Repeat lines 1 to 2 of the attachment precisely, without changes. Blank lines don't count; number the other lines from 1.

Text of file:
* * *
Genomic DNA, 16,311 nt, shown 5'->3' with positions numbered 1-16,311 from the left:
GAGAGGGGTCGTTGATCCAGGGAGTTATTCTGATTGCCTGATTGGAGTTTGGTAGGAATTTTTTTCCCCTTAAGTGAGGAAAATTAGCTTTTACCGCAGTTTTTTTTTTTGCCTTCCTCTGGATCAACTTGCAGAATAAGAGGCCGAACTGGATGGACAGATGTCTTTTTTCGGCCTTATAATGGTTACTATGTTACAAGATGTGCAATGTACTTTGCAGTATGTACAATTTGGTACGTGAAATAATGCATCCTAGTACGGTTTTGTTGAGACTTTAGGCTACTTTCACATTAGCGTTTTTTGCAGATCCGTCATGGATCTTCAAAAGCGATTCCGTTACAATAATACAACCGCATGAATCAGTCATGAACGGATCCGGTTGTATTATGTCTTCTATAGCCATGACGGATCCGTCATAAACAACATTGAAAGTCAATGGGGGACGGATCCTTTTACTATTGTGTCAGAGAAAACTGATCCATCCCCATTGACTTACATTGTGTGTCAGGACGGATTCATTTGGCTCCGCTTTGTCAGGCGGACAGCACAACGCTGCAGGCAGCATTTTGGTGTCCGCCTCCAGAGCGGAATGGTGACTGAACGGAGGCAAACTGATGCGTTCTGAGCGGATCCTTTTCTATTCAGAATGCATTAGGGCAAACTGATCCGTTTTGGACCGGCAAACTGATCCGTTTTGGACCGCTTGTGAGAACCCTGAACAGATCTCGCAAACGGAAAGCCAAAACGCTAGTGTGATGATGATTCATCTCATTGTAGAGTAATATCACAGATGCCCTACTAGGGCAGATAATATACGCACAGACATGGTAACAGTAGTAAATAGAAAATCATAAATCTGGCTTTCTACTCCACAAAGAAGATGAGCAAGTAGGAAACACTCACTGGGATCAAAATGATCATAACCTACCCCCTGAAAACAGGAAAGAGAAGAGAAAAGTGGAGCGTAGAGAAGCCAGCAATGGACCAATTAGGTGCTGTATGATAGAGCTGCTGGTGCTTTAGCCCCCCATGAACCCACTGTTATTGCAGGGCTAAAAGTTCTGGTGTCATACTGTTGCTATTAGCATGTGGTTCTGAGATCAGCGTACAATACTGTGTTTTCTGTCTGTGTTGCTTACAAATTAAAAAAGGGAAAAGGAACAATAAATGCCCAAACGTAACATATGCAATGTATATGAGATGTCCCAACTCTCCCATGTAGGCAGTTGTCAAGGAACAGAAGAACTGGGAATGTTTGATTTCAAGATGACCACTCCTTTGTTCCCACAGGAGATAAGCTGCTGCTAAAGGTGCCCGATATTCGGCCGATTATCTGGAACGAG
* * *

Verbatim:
Genomic DNA, 16,311 nt, shown 5'->3' with positions numbered 1-16,311 from the left:
GAGAGGGGTCGTTGATCCAGGGAGTTATTCTGATTGCCTGATTGGAGTTTGGTAGGAATTTTTTTCCCCTTAAGTGAGGAAAATTAGCTTTTACCGCAGTTTTTTTTTTTGCCTTCCTCTGGATCAACTTGCAGAATAAGAGGCCGAACTGGATGGACAGATGTCTTTTTTCGGCCTTATAATGGTTACTATGTTACAAGATGTGCAATGTACTTTGCAGTATGTACAATTTGGTACGTGAAATAATGCATCCTAGTACGGTTTTGTTGAGACTTTAGGCTACTTTCACATTAGCGTTTTTTGCAGATCCGTCATGGATCTTCAAAAGCGATTCCGTTACAATAATACAACCGCATGAATCAGTCATGAACGGATCCGGTTGTATTATGTCTTCTATAGCCATGACGGATCCGTCATAAACAACATTGAAAGTCAATGGGGGACGGATCCTTTTACTATTGTGTCAGAGAAAACTGATCCATCCCCATTGACTTACATTGTGTGTCAGGACGGATTCATTTGGCTCCGCTTTGTCAGGCGGACAGCACAACGCTGCAGGCAGCATTTTGGTGTCCGCCTCCAGAGCGGAATGGTGACTGAACGGAGGCAAACTGATGCGTTCTGAGCGGATCCTTTTCTATTCAGAATGCATTAGGGCAAACTGATCCGTTTTGGACCGGCAAACTGATCCGTTTTGGACCGCTTGTGAGAACCCTGAACAGATCTCGCAAACGGAAAGCCAAAACGCTAGTGTGATGATGATTCATCTCATTGTAGAGTAATATCACAGATGCCCTACTAGGGCAGATAATATACGCACAGACATGGTAACAGTAGTAAATAGAAAATCATAAATCTGGCTTTCTACTCCACAAAGAAGATGAGCAAGTAGGAAACACTCACTGGGATCAAAATGATCATAACCTACCCCCTGAAAACAGGAAAGAGAAGAGAAAAGTGGAGCGTAGAGAAGCCAGCAATGGACCAATTAGGTGCTGTATGATAGAGCTGCTGGTGCTTTAGCCCCCCATGAACCCACTGTTATTGCAGGGCTAAAAGTTCTGGTGTCATACTGTTGCTATTAGCATGTGGTTCTGAGATCAGCGTACAATACTGTGTTTTCTGTCTGTGTTGCTTACAAATTAAAAAAGGGAAAAGGAACAATAAATGCCCAAACGTAACATATGCAATGTATATGAGATGTCCCAACTCTCCCATGTAGGCAGTTGTCAAGGAACAGAAGAACTGGGAATGTTTGATTTCAAGATGACCACTCCTTTGTTCCCACAGGAGATAAGCTGCTGCTAAAGGTGCCCGATATTCGGCCGATTATCTGGAACGAG